• A continuous, low cost, monitoring service is now available based on the use of our unique ACVA SAMPLAIRES. A small number of these specially designed monitors are fitted to ACVA points in each building. Once installed a small quantity of the air passing through that section of ductwork is bled off and passed through a filter capsule. Any contaminants, dusts, fibres, microbial spores etc are trapped inside the filter cassette. At a pre-arranged frequency, usually quarterly or every six months, our technicians visit the site and replace the filter cassettes with new ones.

These samples and the filter cassettes are returned to the laboratory for examination, cultivation, analysis and evaluation. A comprehensive report is then prepared describing the tests made, the results obtained and our conclusions and recommendations.


1985 Aug 5 Letter from Donald K Hoel at Shook Hardy & Bacon to Bryan Simpson of INFOTAB

Bryan Simpson runs the international tobacco lobby organisation known as INFOTAB in Brussels.)

During the INFOTAB Board of Directors meeting in Marlow on July 18 and later that day at the dinner meeting with the (Tobacco Advisory Committee) TAC scientists, I mentioned the preliminary project that the ETS Advisory Group (the Whitecoats recruiters)had underway with ACVA Atlantic, Inc. I had mentioned that an affiliate organization was located in the UK and promised to find out more information concerning this.

Mr Robertson advised that the person to contact would be Mr Peter Binnie, 11 Moores Green, Wokingham, Berkshire, phone 0734-787071.

Bryan, I think it might be worthwhile if one of the scientists on the TAC group contact Mr. Binnie to explore the possibilities of some ETS project similar to that which is begining, in pilot stage, in the US. Some of the data and information that this organization may already have in hand might also be of benefit. [14]

[Clearly Binnie had returned to the UK temporarily. He appears to have left the running of the ACVA/HBI operation to Robertson, and returned to the UK fairly regularly - while still retaining a backroom position with the company.]

1985 Aug 7 Gray Robertson send along his quote to the Council for Tobacco Research (CTR) to conduct pilot house surveys. This was at the request of William Kornegay at the Tobacco Institute. He would charge $300 per home -- a total of $13,300 for 36 homes in the proposed project. Travel and accomodation adds $1000 for each of three regions. He comments:

For your information, most if not all of this expense could be offset by the sale of the Comprehensive Inspection report to each Home Owner. [15]

1985 Aug 10/E Notes taken at a CTR executive meeting. (Handnote by B&W)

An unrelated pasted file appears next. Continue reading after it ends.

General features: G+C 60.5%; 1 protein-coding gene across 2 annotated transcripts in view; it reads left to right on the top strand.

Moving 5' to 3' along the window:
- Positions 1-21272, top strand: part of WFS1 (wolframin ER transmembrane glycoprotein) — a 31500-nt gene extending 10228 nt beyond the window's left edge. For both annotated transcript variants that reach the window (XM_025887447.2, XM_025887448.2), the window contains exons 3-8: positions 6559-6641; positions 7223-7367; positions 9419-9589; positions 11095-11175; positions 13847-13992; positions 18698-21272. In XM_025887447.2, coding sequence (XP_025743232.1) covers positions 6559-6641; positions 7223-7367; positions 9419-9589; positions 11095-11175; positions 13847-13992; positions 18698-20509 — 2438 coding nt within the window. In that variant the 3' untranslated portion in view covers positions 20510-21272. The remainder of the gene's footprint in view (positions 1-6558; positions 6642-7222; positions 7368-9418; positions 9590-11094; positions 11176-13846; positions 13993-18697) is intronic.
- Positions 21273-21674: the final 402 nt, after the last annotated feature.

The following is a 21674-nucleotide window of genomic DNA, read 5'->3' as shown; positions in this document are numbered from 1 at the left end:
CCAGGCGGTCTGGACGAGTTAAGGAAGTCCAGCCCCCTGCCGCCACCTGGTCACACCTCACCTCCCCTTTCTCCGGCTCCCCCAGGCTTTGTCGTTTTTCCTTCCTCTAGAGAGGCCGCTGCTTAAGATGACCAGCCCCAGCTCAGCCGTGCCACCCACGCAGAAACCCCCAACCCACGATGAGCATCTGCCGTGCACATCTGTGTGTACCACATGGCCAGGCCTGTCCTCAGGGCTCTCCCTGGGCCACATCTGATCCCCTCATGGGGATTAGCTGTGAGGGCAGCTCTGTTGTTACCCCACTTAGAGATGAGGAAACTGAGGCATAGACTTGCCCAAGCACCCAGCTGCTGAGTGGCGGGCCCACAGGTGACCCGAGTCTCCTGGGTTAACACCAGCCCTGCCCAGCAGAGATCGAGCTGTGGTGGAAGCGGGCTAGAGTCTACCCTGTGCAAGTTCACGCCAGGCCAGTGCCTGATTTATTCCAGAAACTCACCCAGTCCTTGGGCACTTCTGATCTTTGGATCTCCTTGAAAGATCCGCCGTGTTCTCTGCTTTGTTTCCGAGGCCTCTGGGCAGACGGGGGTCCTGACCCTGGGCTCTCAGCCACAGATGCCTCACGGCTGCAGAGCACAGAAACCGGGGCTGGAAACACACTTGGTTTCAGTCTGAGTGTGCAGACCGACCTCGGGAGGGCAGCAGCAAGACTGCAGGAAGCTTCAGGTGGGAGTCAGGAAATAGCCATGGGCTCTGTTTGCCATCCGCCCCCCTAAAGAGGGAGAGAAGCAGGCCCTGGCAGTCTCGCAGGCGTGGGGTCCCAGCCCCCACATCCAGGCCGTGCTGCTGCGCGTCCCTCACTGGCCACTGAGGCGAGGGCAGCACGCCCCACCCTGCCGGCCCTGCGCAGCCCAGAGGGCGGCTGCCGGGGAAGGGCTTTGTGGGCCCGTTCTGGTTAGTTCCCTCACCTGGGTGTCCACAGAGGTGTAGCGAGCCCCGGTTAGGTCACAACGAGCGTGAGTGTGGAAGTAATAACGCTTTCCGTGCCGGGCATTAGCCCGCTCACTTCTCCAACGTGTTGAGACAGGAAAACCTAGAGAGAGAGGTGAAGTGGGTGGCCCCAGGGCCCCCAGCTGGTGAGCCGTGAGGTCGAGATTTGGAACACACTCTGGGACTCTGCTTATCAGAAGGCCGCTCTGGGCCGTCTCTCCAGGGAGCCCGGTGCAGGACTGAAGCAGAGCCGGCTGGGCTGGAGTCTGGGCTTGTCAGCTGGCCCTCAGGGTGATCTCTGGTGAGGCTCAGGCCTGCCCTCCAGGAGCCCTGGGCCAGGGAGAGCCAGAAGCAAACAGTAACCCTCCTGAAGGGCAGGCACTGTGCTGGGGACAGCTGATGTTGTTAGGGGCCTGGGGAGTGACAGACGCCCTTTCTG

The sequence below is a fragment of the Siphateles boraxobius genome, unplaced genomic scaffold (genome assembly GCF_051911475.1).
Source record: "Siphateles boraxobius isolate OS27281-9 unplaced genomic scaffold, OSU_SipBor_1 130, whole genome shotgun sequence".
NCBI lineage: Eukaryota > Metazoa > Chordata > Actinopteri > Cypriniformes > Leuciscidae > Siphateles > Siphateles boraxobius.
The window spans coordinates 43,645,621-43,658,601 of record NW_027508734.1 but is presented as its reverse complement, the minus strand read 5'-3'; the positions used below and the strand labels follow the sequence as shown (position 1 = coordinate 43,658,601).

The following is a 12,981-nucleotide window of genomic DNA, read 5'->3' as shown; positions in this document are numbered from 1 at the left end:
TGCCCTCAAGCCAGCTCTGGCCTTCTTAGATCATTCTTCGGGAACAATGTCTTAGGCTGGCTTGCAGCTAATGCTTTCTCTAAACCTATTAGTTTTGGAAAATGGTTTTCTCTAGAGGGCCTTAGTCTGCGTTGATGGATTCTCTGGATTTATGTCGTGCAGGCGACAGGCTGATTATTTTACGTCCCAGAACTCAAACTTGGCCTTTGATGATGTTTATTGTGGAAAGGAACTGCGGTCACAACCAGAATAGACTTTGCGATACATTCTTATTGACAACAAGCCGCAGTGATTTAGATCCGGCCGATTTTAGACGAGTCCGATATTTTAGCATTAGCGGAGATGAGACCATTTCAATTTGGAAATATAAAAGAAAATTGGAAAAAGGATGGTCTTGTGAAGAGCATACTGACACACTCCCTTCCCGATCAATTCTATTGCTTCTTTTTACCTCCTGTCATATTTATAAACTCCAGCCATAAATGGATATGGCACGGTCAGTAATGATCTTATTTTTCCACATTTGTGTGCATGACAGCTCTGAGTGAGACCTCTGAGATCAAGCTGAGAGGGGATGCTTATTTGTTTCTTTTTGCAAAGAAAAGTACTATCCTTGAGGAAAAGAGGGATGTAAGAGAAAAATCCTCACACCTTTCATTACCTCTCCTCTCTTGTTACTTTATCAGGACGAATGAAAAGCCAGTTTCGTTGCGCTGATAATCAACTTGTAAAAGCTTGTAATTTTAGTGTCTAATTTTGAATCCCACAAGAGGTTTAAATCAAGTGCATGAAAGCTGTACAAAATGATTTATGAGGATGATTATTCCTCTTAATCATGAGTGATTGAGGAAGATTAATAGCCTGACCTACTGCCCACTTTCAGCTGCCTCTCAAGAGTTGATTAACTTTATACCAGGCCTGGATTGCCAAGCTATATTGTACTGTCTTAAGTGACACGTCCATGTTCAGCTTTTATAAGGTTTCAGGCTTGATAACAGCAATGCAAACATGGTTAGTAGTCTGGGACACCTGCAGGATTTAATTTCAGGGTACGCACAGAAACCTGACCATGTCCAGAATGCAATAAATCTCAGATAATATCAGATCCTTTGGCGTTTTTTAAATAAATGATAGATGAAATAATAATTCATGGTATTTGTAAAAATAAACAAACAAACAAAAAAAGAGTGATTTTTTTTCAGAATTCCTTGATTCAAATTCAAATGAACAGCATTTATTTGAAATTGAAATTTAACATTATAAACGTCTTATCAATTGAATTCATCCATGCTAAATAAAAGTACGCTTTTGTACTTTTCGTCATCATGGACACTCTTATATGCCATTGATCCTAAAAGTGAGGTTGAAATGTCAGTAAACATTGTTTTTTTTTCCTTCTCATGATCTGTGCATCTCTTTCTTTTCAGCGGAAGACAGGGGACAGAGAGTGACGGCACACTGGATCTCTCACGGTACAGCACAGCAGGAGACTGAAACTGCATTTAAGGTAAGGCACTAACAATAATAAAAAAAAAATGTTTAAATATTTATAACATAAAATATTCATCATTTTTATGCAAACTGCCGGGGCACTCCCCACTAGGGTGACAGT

3. Home Ventillation Evaluation, ACVA

Contract is on way to CTR. This is a pilot study. Twelve homes in three areas will be surveyed by ACVA. TI will arrange home selection. The survey is of total air quality measurements -- includes: bacterial, fungi, CO and CO2, air asbestos, formaldehyde, radon if a basement, airborne respirable particles.

The group/committee asked that outside measurements of CO (are taken), when indoor CO taken. Temperature and relative humidity measurements will be made. The group suggested that mobile homes not be included in the pilot study [16]

1985 (From the 1994 Dec 10 Staff Majority Report of the Subcommittee on Health and the Environment. [439 Pages])

Healthy Buildings International (HBI) began its relationship with the tobacco industry in 1985. At that time, the company was a small and obscure indoor air firm. In addition to the president and vice president, it had only two technical employees and operated under the name ACVA Atlantic. Over the next nine years, however HBI grew to be an international presence in the indoor air field. This was due in large measure to the patronage of the tobacco industry. [17]

{Also from the case of the US government/Jeff Seckler vs HBI [ACVA] which was a claim made under the False Claims Act . It says:

[D]uring the mid 1980s HBI began to develop a complex and secret relationship with TI [Tobacco Instiute]. T1 which is funded by the big six tobacco ccmpanies, was concerned with the increasing focus on second-hand smoke and increasing attempts nationwide to ban smoking in public and private buildings.

Unless TI could slow down this developing anti-smoking movement, cigarette smoking might be banned in all buildings. To that end, TI retained HBI to develop an analysis that would show only minor effects of second-hand smoke in office buildings, for which TI agreed to pay HBI.